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Business INSIGHTS e-News for Manufacturers
What's Your Risk Management Strategy?

Thinking about the unthinkable can ensure your supply chain is strong.

While 90% of the companies recently surveyed by APQC said they have an enterprise risk management (ERM) strategy, most have less than three years of experience with it, and only 17% of the companies said risk management was "greatly integrated" into their strategic planning. "The biggest risk in many organizations is simply not accepting the internal message that bad things might - and in fact will - occur," says Mary Driscoll, senior research director for APQC.

Looking both inside and outside your organization, smart supply-chain risk management strategies will build your company's supply-chain resilience.

Begin with a Map

MIT's David Simchi-Levi advises mapping your suppliers, and their suppliers, to understand capacity and sourcing redundancy throughout the true supply network. Then ask yourself some of the following questions:

  • What is your data-gathering process for sensing adverse external events?
  • Have you used operational data to see how various scenarios may affect you?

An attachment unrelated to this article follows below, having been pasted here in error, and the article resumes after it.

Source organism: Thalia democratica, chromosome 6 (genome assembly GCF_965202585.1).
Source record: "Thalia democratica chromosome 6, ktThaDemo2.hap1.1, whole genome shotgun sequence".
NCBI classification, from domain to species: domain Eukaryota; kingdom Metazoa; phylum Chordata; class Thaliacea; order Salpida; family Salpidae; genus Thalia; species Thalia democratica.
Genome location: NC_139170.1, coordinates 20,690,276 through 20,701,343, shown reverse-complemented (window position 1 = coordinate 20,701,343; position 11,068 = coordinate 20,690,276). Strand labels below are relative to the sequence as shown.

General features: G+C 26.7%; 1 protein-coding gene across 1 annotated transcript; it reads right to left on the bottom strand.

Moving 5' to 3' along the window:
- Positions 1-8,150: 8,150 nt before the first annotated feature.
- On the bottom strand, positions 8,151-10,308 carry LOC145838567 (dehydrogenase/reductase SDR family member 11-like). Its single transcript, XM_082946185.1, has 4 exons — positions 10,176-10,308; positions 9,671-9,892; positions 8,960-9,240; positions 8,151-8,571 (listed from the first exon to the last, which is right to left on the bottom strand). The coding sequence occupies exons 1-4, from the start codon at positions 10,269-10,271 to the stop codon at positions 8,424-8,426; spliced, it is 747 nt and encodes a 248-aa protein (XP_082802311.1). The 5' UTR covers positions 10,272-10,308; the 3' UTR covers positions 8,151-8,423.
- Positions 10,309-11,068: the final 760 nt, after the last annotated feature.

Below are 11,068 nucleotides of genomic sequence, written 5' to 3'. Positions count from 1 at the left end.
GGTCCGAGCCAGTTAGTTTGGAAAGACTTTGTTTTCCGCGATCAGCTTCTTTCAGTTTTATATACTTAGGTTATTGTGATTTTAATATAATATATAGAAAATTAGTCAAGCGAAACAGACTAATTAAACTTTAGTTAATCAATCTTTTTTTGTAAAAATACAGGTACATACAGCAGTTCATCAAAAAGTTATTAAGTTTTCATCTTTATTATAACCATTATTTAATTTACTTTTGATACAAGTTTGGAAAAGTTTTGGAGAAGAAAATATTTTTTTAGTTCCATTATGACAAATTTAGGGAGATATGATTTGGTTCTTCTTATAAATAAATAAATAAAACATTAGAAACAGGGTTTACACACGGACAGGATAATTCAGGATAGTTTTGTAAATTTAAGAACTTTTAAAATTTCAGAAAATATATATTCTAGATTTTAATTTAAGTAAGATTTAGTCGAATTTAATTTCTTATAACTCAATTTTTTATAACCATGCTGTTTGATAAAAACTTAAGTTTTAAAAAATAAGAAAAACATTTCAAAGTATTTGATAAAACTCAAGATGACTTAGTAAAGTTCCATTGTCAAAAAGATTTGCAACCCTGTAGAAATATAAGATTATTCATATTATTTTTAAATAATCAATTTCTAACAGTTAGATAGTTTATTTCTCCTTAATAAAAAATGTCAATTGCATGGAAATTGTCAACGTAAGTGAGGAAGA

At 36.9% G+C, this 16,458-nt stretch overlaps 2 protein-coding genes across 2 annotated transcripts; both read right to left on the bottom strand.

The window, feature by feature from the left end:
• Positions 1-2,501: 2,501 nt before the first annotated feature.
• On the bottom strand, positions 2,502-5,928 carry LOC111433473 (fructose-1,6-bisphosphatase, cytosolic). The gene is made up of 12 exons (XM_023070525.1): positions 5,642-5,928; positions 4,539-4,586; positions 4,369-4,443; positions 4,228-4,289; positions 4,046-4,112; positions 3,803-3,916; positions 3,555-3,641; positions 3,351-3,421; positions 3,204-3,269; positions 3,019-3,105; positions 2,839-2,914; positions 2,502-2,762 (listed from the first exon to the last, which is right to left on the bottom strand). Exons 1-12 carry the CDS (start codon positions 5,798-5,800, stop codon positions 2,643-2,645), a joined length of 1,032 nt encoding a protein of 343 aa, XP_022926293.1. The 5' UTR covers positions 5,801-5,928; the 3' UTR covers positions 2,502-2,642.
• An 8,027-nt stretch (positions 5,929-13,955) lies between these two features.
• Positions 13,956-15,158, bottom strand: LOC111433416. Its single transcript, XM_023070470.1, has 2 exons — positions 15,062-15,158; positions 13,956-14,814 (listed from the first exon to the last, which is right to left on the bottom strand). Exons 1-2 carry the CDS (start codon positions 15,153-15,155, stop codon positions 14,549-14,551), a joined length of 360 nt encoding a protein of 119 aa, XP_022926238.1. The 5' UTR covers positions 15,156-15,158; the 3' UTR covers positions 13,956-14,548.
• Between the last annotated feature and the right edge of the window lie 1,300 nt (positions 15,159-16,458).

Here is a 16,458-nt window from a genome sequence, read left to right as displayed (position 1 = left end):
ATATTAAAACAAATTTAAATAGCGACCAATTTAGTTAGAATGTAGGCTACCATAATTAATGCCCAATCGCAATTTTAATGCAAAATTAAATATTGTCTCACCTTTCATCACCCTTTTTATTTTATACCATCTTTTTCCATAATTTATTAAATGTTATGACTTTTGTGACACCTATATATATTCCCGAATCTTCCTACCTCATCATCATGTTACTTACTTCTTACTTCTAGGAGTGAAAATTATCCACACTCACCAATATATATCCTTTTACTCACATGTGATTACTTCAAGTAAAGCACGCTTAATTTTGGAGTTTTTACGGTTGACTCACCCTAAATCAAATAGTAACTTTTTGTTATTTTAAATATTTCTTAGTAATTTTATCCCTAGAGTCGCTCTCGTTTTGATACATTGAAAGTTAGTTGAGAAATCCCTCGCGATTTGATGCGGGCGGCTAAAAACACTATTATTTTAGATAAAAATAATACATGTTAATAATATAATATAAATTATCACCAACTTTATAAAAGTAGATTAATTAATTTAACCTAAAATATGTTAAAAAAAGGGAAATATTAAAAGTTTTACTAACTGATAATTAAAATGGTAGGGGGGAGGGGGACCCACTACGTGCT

• What strategies - like dual sourcing or making sure suppliers are not clustered in one geographic region - do you use?
  • Do you understand where all your parts and materials come from?
  • What commodity markets do you depend on and how volatile are price and availability in those markets? (For example, most rare earth materials come from China. Do you know where else you could obtain those materials?)
  • Does your product-development strategy include replacing commodities with more common materials?
  • Do you have a process for monitoring end-customer preferences? (For example, the issue of "pink slime" in processed beef.)

For your company's supply chain to be resilient, the CEO and other high-level company leaders must be closely involved in risk management at all times, support the risk management strategy, and continuously talk about how it integrates with the company's business strategy. APQC's Driscoll says, "The true ERM leaders ensure that the conversation does take place, that the organization thinks the unthinkable. Indeed, the best-practice partners in this study made a priority of opening up the debate and discussion, thus making all managers risk managers and ensuring that all plausible risks are considered."

 



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